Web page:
June 17, 2003
JEFFERSON CITY – Greg Buchanan was a drunkard and a drug user who tumbled to the brink of suicide as he wallowed in mental hospitals and jails.
When he recalls those difficult days he is reminded of the fervent prayers said on his behalf by his Southern Baptist grandmother.
"I just thought this (that lifestyle) was Grandma with her invisible friend," Buchanan said, describing his life growing up in Belton, Texas, hearing her read from the Bible and talking about a personal relationship with Christ.
Buchanan was lost. Suicide was becoming an option. That was when he went to a meeting where music, a love of his life, was being used to glorify God.
It was Oct. 17, 1981, and Grandma’s prayers were answered as her 28-year-old grandson, an accomplished harpist, converted to Christ.
"Anyone who has really drawn near to God has come to the understanding of the total depravity of themselves outside of Christ," said Buchanan, 49, a world-class harpist who now ministers through his music throughout the United States, often in Southern Baptist settings like the Southern Baptist Convention’s annual meeting and the Billy Graham Crusade.
"You don’t have to have the severity of lifestyle that I had to be absolutely, grievously, mournfully broken over your capacity to sin. When that hits you and you start the journey of ‘Blessed are the poor in spirit for theirs is the kingdom of heaven,’ then that gives you a gracious spirit."
On his Web site, www.gregbuchananministries.com, Buchanan proclaims that his "enthusiastic jazz-style of playing sets him in a category all by himself." He is known for playing the harp with skill, talent, sensitivity and awe. The sum of it all is worship.
"When you’re doing something and the church is edified, it’s a spiritual gift," he said. "Probably what I’m experiencing is a spirit of encouragement, but it’s manifesting itself through a musical talent, and thankfully because I’m a child of God I realize the talent is the Lord’s. He anoints with His Spirit and does something special for a special purpose. Of course that’s absolutely thrilling to experience that."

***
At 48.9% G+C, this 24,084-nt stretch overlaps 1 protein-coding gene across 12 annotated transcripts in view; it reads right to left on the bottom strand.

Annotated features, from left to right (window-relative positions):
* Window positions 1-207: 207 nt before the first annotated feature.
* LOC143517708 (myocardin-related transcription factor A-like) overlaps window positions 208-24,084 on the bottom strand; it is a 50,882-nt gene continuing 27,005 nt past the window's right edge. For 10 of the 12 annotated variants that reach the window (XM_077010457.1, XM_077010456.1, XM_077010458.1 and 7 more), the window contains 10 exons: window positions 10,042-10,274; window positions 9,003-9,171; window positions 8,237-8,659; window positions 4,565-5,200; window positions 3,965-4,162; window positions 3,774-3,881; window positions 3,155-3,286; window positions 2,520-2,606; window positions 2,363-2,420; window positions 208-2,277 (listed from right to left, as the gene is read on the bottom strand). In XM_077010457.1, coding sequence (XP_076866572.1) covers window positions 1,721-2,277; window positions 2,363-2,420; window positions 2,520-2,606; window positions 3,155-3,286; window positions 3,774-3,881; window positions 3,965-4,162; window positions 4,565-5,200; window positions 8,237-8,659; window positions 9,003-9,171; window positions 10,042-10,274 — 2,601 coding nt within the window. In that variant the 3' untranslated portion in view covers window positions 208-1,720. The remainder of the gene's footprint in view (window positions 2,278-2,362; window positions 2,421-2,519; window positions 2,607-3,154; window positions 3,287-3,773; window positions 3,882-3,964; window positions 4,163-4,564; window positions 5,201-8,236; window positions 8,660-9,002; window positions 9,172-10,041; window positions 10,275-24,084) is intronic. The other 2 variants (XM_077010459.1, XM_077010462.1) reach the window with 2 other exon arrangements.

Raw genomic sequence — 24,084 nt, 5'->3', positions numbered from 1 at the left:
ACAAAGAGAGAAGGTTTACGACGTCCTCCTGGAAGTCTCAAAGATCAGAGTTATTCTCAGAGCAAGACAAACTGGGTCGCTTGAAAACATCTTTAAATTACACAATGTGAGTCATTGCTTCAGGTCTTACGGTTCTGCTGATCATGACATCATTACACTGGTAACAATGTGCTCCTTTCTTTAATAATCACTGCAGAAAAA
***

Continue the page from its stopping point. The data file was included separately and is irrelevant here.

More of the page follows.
Buchanan said he is blessed to perform 200 times a year by praising the Lord with the harp (Psalm 33:2). This is his passion — and he gets to do it for a living.
"The other 165 days I’m home in Southern California with my wife and kids," he said. "I don’t have other things going on."
Playing the harp enables him to preach. Pastors have come to respect not only his testimony but also his God-centered doctrine. On a typical Sunday in June, he preached twice at Concord Baptist Church, Jefferson City, and once at First Baptist, Kirksville.
"Grace is the power of God to be a child of God and to live pleasing to God, but it is without human merit," Buchanan said. "It’s all of God.
"How sovereign is God? Well, He’s absolutely sovereign. When I’m struggling and suffering, not seeing clearly, not thinking clearly, I grab onto the sovereignty of God. That’s what produces Christ’s life in me more than any other concept."
He and his wife of 18 years, Becky, a former lesbian, have three children. They are members of Calvary Chapel Costa Mesa, which focuses on the Word of God and missions, according to Buchanan.
"That’s what attracts me to Southern Baptists," he said. "They’re real strong Bible teachers. They’re real strong missions people."
His Southern Baptist grandmother lived to be 104. What he remembers most is her abiding with Christ much like the branch abiding with the vine (John 15:5), one that bears much fruit.
Grandma’s "invisible friend" has become Buchanan’s true friend.
"We need Jesus Christ," he said. "We need to be filled with the Spirit. We need to realize our total depravity outside of Christ."